A city scene on a sunny day. In the foreground there are two green and white bollards on the left. In the centre there's a bike symbol painted on the street with green lines in front of it. There are buildings in the background and a car waits at a red light.
The bike lane on Upper Water Street in downtown Halifax in June 2021. Photo: Zane Woodford

The municipality is looking for public feedback on a plan to redesign Water Street in downtown Halifax, with two options up for debate.

The one-way street runs north from Terminal Road to Historic Properties, starting as Lower Water Street and becoming Upper Water Street at the intersection with George Street. According to HRM, more than 5,000 vehicles and pedestrians use the street daily.

It’s a typical congestion point in the city, with transport trucks using the street to leave the terminal, and the pedestrian infrastructure is inconsistent, with some narrow choke points, uneven brick paving, and one spot where the sidewalk just ends.

With a video posted on Tuesday, the municipality outlined two design concepts for the street.

No matter which design option is chosen, there will be an improvement for cyclists.

A bike lane was added to the street as a pilot project in late 2020, and as part of the new redesign, it will be staying. The current lane is protected using flexible green bollards, but those haven’t stopped delivery vehicles from parking in cyclists’ right-of-way. The new redesign will fully separate the bike lane from traffic, raising it to sidewalk height, matching the lane on one section of the street, in front of Queen’s Marque.

A cyclist walks their bike on the bike lane on Lower Water Street in Halifax in June 2021. Photo: Zane Woodford

Pedestrians will also see some added space either way, with added sidewalk width at the choke points in the street — at Prince Street and at Historic Properties.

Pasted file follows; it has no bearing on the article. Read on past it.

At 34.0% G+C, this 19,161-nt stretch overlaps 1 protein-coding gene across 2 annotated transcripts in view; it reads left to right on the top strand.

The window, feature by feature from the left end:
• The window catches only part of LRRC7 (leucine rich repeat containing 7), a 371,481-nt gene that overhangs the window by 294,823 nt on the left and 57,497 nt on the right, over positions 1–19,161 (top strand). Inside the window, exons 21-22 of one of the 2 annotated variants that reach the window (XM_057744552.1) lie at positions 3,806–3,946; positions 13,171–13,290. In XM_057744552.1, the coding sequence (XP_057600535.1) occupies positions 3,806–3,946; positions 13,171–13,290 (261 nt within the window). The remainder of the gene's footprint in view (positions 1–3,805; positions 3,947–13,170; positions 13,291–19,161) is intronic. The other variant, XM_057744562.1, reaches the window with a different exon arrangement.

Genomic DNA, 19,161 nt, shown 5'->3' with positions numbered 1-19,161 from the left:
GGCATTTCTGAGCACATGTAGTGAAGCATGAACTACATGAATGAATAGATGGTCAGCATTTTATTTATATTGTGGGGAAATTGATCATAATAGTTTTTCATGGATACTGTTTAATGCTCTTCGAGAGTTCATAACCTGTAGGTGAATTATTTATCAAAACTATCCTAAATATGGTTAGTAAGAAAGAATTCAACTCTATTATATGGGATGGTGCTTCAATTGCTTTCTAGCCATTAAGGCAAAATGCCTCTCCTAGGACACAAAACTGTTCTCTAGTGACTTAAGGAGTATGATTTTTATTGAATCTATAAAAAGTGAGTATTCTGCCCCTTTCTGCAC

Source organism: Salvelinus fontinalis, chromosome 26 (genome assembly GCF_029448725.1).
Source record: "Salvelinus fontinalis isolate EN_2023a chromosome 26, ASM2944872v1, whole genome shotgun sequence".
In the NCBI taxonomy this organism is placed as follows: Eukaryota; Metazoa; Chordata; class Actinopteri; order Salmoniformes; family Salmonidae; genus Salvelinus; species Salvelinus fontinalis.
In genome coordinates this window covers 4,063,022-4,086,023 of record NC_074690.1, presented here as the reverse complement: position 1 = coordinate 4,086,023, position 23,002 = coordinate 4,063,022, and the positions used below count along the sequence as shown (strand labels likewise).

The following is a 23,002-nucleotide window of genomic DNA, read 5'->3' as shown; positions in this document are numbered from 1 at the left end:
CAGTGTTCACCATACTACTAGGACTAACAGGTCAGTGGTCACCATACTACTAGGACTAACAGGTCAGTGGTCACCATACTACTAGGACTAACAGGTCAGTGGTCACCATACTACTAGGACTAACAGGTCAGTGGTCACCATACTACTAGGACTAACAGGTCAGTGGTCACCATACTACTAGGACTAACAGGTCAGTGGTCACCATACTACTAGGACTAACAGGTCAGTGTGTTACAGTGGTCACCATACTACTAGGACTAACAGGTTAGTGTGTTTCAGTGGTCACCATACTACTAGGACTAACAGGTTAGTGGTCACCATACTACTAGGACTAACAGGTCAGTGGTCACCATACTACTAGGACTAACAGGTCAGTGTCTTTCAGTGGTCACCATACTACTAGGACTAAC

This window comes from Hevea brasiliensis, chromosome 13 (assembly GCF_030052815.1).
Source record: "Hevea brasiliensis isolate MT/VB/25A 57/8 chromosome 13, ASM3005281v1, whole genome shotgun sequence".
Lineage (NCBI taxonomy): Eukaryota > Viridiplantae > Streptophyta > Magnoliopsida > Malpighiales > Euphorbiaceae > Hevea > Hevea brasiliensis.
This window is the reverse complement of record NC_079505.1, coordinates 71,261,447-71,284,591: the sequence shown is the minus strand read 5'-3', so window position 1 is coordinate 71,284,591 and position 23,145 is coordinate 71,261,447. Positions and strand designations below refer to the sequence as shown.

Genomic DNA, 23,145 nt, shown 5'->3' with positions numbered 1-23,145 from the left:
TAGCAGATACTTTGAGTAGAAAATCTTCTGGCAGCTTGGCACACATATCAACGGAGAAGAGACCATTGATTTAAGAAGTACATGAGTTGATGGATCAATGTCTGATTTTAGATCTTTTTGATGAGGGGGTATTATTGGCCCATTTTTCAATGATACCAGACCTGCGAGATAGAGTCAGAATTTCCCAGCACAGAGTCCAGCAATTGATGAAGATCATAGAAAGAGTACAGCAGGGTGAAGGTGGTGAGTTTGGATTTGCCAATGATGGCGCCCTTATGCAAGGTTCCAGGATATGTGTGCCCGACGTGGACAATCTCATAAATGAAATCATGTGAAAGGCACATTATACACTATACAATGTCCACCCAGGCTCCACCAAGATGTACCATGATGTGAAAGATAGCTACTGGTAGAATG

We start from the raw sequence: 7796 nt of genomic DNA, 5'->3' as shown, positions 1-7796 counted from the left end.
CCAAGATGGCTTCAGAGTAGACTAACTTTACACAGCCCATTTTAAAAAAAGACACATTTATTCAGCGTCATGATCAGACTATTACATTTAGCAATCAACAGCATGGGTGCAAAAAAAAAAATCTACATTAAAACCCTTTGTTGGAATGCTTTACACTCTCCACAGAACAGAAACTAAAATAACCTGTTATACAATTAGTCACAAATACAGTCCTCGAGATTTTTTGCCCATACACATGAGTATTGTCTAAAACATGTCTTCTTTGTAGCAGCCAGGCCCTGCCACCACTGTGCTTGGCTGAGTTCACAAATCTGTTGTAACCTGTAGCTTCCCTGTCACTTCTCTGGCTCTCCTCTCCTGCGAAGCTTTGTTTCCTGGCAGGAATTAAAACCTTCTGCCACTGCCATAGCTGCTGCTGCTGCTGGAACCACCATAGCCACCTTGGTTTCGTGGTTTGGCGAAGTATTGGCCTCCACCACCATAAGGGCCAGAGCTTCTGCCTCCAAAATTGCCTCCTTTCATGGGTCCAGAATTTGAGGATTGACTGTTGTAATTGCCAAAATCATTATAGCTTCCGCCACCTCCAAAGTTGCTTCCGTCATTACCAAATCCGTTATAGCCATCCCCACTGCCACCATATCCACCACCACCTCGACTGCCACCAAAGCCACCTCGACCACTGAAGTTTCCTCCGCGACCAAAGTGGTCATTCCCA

But the rest of the street is dependent on which option is chosen.

The first is described as “transit-focused.” That option would add a bus lane during rush hour on the east side of the street. During off-peak hours, there’d be parking and loading on that side of the street. The west-side lane would remain open for traffic at all times.

The second option is pedestrian-focused. It adds sidewalk width on the east side of the street, but the west side is the same, 2.8 metres of sidewalk and 1.2 metres of buffer space.

The material difference between the two options is 20 centimetres of buffer space between traffic and the bike lane, 80 centimetres of buffer space between the bike lane and the sidewalk, and 30 centimetres of sidewalk width.

That extra buffer space would accommodate more benches or public art.

The pedestrian-focused design is also parking and loading-focused. That option maintains parking and loading on one side of the street all day, where the transit option removes it during peak times. The mixed traffic lane is also 20 centimetres wider in that design.

There’s a survey open for residents to weigh in on the options at shapeyourcityhalifax.ca/Water-Street-Corridor. Once public feedback is complete, planners hope to present a recommendation to council this spring.


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Zane Woodford

Zane Woodford is the Halifax Examiner’s municipal reporter. He covers Halifax City Hall and contributes to our ongoing PRICED OUT housing series. Twitter @zwoodford

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  1. Either option look very good. Water Street is terrible overall and some parts I would call a disaster for traffic and pedestrians.